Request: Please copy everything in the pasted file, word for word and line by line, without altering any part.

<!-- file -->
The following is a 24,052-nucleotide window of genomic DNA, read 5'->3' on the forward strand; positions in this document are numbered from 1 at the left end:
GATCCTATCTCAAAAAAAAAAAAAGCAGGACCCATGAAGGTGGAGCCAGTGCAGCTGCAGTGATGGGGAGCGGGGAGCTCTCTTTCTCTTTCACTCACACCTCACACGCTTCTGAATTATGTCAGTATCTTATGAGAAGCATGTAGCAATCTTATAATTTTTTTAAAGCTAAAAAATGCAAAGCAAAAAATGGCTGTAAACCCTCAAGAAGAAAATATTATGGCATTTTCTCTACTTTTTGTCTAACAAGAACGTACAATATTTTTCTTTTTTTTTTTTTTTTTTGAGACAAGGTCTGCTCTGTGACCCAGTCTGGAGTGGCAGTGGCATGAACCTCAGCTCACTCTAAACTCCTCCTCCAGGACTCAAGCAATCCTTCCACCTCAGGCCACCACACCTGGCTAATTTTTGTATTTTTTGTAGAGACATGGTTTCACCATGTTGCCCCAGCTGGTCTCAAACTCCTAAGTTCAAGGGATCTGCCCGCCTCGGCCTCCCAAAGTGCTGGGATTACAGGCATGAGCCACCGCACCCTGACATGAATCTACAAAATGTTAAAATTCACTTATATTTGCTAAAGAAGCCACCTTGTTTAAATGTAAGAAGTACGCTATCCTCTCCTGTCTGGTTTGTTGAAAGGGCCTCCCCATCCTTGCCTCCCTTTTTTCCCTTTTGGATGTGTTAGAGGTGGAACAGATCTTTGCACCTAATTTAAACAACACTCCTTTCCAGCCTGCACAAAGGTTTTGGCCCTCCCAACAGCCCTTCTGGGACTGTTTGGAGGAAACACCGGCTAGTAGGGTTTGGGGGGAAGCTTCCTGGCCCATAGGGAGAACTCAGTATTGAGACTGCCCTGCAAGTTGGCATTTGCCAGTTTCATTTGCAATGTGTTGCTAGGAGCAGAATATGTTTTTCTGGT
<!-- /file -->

The following is a 24,052-nucleotide window of genomic DNA, read 5'->3' on the forward strand; positions in this document are numbered from 1 at the left end:
GATCCTATCTCAAAAAAAAAAAAAGCAGGACCCATGAAGGTGGAGCCAGTGCAGCTGCAGTGATGGGGAGCGGGGAGCTCTCTTTCTCTTTCACTCACACCTCACACGCTTCTGAATTATGTCAGTATCTTATGAGAAGCATGTAGCAATCTTATAATTTTTTTAAAGCTAAAAAATGCAAAGCAAAAAATGGCTGTAAACCCTCAAGAAGAAAATATTATGGCATTTTCTCTACTTTTTGTCTAACAAGAACGTACAATATTTTTCTTTTTTTTTTTTTTTTTTGAGACAAGGTCTGCTCTGTGACCCAGTCTGGAGTGGCAGTGGCATGAACCTCAGCTCACTCTAAACTCCTCCTCCAGGACTCAAGCAATCCTTCCACCTCAGGCCACCACACCTGGCTAATTTTTGTATTTTTTGTAGAGACATGGTTTCACCATGTTGCCCCAGCTGGTCTCAAACTCCTAAGTTCAAGGGATCTGCCCGCCTCGGCCTCCCAAAGTGCTGGGATTACAGGCATGAGCCACCGCACCCTGACATGAATCTACAAAATGTTAAAATTCACTTATATTTGCTAAAGAAGCCACCTTGTTTAAATGTAAGAAGTACGCTATCCTCTCCTGTCTGGTTTGTTGAAAGGGCCTCCCCATCCTTGCCTCCCTTTTTTCCCTTTTGGATGTGTTAGAGGTGGAACAGATCTTTGCACCTAATTTAAACAACACTCCTTTCCAGCCTGCACAAAGGTTTTGGCCCTCCCAACAGCCCTTCTGGGACTGTTTGGAGGAAACACCGGCTAGTAGGGTTTGGGGGGAAGCTTCCTGGCCCATAGGGAGAACTCAGTATTGAGACTGCCCTGCAAGTTGGCATTTGCCAGTTTCATTTGCAATGTGTTGCTAGGAGCAGAATATGTTTTTCTGGT